Raised taxes on urban dwellers
Replaced Chinese dollar with the Yuan
Expenditure increased from 1950-59.
Economic development: 25.5% - 51.4%
Education and Culture: 11.1% - 16%
Defense: 41.5% - 19%
Growth rate of 9% per annum.
Second Five-Year Plan, 1958-62
Two aspects: peasant collectives and self-made industry.
Wanted to assert independence – veered away from sole focus on industry.
All land was taken away and made into 70,000 communes.
Political and ideological slogans passed for planning.
Sino-Soviet split, 1960 – impacted industrial production immensely as Khruschev withdrew thousands of soviet advisors.
Backyard Furnaces – civilians were encouraged to produce steel in their backyards, resorted to melting everyday objects.
Produced useless steel.
Target quotas – output quotas jumped.
Steel quotas increasing from 6.2 to 12 million tons in 1958 alone.
State Owned Enterprises – private enterprises no longer allowed.
Prices, targets and wages fixed by the state.
No incentive for profit, very inefficient.
China’s GNI (Gross National Income) fell by 30% in 1960.
Mao’s vision for China to be a major power neglected glaring problems of unemployment and raw material shortage (Roberts, 2011), focusing largely on the idea of utilizing China’s great numbers to succeed. (Mao, 1945) This vision also neglected China’s preponderance of the countryside versus the urban areas (Fairbank & Goldman, 2006), pushing human resources and producing output of dubious quality. As the urban population continued to swell, more strain was placed on food procurement that the struggling agricultural industry could not meet while working conditions worsened (Roberts, 2011), which did nothing to help reach the unrealistic production targets set by Mao. The task to reach these quotas resulted in the adoption of absurd methods such as “backyard blast furnaces” which not only produced largely useless masses of metal (Watkins), but led to destruction for the sake of producing numbers. The questionable results and excessive labour in sub-standard conditions of the industrial reforms (Roberts, 2011) showed that in this aspect, the Great Leap Forward was, to a whole extent, a socio-economic failure.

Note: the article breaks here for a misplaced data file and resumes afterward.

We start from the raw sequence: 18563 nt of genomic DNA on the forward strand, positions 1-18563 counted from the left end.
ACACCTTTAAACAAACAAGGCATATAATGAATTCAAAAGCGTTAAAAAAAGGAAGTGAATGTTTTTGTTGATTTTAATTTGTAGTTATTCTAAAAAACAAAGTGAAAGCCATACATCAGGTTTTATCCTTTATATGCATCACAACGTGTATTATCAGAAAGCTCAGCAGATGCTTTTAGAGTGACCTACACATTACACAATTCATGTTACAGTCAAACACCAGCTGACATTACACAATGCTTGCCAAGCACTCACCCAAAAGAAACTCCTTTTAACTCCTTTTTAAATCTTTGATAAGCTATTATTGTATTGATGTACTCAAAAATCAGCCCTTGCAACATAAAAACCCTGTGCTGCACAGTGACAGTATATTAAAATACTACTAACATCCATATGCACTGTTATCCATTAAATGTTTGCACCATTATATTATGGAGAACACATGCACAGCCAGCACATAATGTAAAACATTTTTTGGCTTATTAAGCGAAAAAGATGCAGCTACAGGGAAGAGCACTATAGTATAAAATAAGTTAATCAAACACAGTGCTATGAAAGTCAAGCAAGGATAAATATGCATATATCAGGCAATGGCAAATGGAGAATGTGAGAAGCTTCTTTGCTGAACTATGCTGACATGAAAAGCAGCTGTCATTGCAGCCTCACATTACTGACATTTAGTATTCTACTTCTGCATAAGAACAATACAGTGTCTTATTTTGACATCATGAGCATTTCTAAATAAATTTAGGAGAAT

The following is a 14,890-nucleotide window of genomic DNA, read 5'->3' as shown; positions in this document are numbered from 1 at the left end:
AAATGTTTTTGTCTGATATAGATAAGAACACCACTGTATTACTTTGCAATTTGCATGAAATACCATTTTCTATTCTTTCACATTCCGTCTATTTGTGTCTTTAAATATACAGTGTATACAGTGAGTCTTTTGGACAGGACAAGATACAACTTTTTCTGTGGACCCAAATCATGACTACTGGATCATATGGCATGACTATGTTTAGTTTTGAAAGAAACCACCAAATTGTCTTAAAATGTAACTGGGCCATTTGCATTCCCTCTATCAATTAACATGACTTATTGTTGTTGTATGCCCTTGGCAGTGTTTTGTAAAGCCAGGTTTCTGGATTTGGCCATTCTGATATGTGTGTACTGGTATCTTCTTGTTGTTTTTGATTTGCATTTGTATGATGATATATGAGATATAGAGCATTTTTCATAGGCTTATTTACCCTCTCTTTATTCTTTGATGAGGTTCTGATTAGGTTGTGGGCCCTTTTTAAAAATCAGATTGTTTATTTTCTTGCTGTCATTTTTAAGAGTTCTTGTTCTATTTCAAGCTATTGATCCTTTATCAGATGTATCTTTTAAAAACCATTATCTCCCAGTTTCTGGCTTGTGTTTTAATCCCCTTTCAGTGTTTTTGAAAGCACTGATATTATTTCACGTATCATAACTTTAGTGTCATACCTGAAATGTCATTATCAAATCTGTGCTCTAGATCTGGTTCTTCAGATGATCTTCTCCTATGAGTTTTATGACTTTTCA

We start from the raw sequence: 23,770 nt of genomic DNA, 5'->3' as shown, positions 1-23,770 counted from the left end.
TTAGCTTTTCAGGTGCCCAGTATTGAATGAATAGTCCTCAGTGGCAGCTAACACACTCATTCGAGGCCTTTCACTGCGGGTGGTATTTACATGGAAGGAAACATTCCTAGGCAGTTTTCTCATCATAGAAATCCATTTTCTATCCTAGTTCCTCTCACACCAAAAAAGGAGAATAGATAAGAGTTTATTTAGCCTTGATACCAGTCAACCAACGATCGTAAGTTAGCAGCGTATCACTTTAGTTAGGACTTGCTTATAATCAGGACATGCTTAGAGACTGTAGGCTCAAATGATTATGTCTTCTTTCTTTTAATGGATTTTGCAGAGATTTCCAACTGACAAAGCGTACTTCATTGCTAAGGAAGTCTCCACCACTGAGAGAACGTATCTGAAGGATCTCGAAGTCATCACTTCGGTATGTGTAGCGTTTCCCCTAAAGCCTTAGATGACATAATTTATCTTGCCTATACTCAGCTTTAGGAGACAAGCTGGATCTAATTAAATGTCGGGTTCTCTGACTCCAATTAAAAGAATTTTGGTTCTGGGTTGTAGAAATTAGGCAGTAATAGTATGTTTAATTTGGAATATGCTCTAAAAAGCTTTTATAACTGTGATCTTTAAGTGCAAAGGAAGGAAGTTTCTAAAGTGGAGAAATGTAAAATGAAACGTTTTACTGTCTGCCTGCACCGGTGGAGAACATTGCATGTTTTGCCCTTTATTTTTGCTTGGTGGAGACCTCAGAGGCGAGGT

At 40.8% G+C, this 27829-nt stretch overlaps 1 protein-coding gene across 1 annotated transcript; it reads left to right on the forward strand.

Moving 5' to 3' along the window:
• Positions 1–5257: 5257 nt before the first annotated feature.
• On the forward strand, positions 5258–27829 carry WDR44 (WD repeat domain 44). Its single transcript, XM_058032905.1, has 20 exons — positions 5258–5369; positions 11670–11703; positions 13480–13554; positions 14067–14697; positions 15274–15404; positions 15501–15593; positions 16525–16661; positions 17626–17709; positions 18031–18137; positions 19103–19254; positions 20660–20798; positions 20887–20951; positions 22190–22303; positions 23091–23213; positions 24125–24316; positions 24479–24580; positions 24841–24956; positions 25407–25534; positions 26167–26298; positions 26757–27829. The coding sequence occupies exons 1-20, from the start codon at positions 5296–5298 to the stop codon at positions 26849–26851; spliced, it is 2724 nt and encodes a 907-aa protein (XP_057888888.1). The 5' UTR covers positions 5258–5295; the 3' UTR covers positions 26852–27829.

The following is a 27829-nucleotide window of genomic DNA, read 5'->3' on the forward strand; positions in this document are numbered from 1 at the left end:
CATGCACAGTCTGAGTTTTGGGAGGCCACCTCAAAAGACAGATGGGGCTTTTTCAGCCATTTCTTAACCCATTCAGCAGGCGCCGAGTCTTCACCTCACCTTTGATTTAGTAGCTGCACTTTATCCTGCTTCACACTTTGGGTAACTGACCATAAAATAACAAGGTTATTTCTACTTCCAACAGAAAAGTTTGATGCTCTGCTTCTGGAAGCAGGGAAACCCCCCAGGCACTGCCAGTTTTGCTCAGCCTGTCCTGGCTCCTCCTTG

Lysenkoism – flawed theories of Trofim Lysenko (a Soviet agronomist).
Close planting (led to withering)
Sparrowcide – the entire population was told to kill sparrows and any wild bird that ate seed.
Without birds, insects multiplied and ate the harvest.
Triggered “the worst famine in human history”.
Death count: 42 million, 2.54% of the population
Starvation was most severe in Shandong, Anhui, Henan and Tibet.
Mao refused to accept blame, and accused three things:
Hoarding by peasants
Mistakes by local officials